I just received a note from Gina in Cleveland, Ohio and thought I’d share it with you…
“Hi Betty Rocker! I’ve been following your blog for a while, and I was wondering about cardio.
I typically do a lot of long treadmill workouts, but I don’t feel like I’m making much progress.
What’s the deal with cardio anyway? I hear so many different things.”
Great question Gina!
What is Cardio anyway?
Cardio- or cardiovascular training- is exercise that raises your heart rate. There are 2 types of exercise that can contribute to cardiovascular health and there is a time and place for both.
1. Aerobic exercise (“with oxygen”) is exercise that can be sustained for longer than 10 minutes. Your body has enough oxygen to sustain the energy required to carry out the work.
An example of aerobic exercise is “steady-state cardio” which is what it sounds like – your level of intensity doesn’t really fluctuate through a 20-60 minute workout.
There are many aerobic activities to enjoy, like cycling, jogging, swimming, hiking, walking, or any activity that you can sustain while elevating your heart rate.
The benefits are more than just the physical – it feels good to be outside running or hiking, breathing fresh air, getting sunshine, and seeing new sights.
2. Anaerobic exercise (“without oxygen”) is exercise that can only be sustained for a few moments and requires more oxygen supply than the body can support. While all of these fall under the umbrella term “high intensity interval training” or “HIIT” for short, I’ll break them down so you can see the variations in the formats.
- High Intensity Interval Training (HIIT) – HIIT fluctuates between short bursts of intense activity and “recovery” periods of less intense activity.
For maximum fat burning results in minimum time, a high intensity workout is your best bet (1). This gets your heart working much harder for a short period of time. You can do HIIT and Tabata workouts with intense exercise circuits, or you can incorporate this format into one of the other styles previously mentioned (think sprints on a bike or short sprints while running).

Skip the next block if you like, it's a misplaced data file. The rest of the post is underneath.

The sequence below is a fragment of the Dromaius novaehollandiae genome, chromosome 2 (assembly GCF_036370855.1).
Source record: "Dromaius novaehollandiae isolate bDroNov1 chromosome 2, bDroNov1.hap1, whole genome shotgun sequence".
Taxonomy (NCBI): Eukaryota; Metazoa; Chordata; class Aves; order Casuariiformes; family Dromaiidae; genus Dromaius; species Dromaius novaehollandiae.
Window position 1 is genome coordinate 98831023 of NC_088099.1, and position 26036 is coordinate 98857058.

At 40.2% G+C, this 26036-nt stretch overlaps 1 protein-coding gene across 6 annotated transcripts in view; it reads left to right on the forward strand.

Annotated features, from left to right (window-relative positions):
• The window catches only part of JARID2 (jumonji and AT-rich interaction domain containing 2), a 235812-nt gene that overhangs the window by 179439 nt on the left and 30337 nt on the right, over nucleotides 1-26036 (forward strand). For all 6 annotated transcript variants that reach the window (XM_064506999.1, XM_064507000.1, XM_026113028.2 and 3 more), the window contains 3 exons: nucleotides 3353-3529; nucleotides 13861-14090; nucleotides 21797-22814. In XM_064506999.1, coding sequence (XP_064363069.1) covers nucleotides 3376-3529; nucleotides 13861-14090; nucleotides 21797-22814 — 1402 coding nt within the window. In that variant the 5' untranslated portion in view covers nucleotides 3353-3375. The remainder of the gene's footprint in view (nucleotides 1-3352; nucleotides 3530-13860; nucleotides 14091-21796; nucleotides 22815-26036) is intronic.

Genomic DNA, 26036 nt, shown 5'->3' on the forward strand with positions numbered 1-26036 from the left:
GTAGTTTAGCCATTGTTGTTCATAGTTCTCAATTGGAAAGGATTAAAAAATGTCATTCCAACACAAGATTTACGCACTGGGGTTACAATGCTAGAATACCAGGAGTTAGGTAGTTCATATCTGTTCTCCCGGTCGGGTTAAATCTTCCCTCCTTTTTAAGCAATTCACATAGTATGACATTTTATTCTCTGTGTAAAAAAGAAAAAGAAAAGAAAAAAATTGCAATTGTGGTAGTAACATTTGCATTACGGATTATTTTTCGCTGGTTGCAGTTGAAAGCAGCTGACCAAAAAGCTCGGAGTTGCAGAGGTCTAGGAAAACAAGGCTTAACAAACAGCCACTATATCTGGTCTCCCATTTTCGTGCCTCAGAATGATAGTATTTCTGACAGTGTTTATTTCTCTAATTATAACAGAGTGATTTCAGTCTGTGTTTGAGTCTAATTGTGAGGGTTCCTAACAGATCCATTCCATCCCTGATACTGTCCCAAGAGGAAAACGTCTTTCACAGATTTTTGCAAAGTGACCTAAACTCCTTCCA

This method of exercise burns fat faster (2), saves time (3), is simple to execute with no equipment, limits muscle loss, and trigger an ‘after burn’ effect which helps you keep burning fat long after you’ve finished working out (4).
In your HIIT session, the objective is to go as hard and as fast as you can during your work intervals to get the greatest health benefits you can (5). Your work period are short so this is not the time to pace yourself – give it your all and earn your rest.
- Tabata – Shorter in time, and more extreme than HIIT, a typical Tabata routine will alternate 20-second intervals of intense work with 10 seconds of recovery, eight different times, for a total of four minutes.
“Tabatas” got their name from the research done by physician and scientist Izumi Tabata, who found that short bursts of high intensity training gave far better results than steady state training.
Research indicated that Tabata-formatted workouts provide a greater increase in aerobic power than traditional aerobic (steady state) training and in a shorter period of time (6).
Tabatas can work any part of your body. I created a fun tabata series for you to check out and save:
- Plyometrics – Also known as “explosive cardio”, plyometrics are known as jump training and can be incorporated into HIIT to improve power, speed and agility but also increases fat loss, endurance and strength.